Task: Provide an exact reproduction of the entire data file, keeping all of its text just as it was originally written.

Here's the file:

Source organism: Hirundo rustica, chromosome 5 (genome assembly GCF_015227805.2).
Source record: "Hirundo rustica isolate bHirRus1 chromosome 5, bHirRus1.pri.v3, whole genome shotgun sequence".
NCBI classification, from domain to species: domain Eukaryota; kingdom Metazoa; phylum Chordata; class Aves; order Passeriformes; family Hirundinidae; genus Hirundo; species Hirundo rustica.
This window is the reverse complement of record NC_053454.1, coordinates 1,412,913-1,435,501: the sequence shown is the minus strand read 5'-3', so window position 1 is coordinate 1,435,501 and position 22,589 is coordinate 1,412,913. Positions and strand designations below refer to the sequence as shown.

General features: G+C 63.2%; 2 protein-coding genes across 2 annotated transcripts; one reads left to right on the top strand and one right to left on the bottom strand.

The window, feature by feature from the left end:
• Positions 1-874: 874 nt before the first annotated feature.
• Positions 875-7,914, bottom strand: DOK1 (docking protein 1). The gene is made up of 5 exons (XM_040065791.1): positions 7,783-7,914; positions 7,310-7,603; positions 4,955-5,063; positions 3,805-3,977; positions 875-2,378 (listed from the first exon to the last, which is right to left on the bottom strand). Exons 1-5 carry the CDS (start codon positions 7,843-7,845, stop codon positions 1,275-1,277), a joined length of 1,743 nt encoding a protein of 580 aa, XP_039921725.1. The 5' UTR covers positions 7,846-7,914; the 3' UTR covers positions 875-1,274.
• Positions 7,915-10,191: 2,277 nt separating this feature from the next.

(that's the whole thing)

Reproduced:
Source organism: Hirundo rustica, chromosome 5 (genome assembly GCF_015227805.2).
Source record: "Hirundo rustica isolate bHirRus1 chromosome 5, bHirRus1.pri.v3, whole genome shotgun sequence".
NCBI classification, from domain to species: domain Eukaryota; kingdom Metazoa; phylum Chordata; class Aves; order Passeriformes; family Hirundinidae; genus Hirundo; species Hirundo rustica.
This window is the reverse complement of record NC_053454.1, coordinates 1,412,913-1,435,501: the sequence shown is the minus strand read 5'-3', so window position 1 is coordinate 1,435,501 and position 22,589 is coordinate 1,412,913. Positions and strand designations below refer to the sequence as shown.

General features: G+C 63.2%; 2 protein-coding genes across 2 annotated transcripts; one reads left to right on the top strand and one right to left on the bottom strand.

The window, feature by feature from the left end:
• Positions 1-874: 874 nt before the first annotated feature.
• Positions 875-7,914, bottom strand: DOK1 (docking protein 1). The gene is made up of 5 exons (XM_040065791.1): positions 7,783-7,914; positions 7,310-7,603; positions 4,955-5,063; positions 3,805-3,977; positions 875-2,378 (listed from the first exon to the last, which is right to left on the bottom strand). Exons 1-5 carry the CDS (start codon positions 7,843-7,845, stop codon positions 1,275-1,277), a joined length of 1,743 nt encoding a protein of 580 aa, XP_039921725.1. The 5' UTR covers positions 7,846-7,914; the 3' UTR covers positions 875-1,274.
• Positions 7,915-10,191: 2,277 nt separating this feature from the next.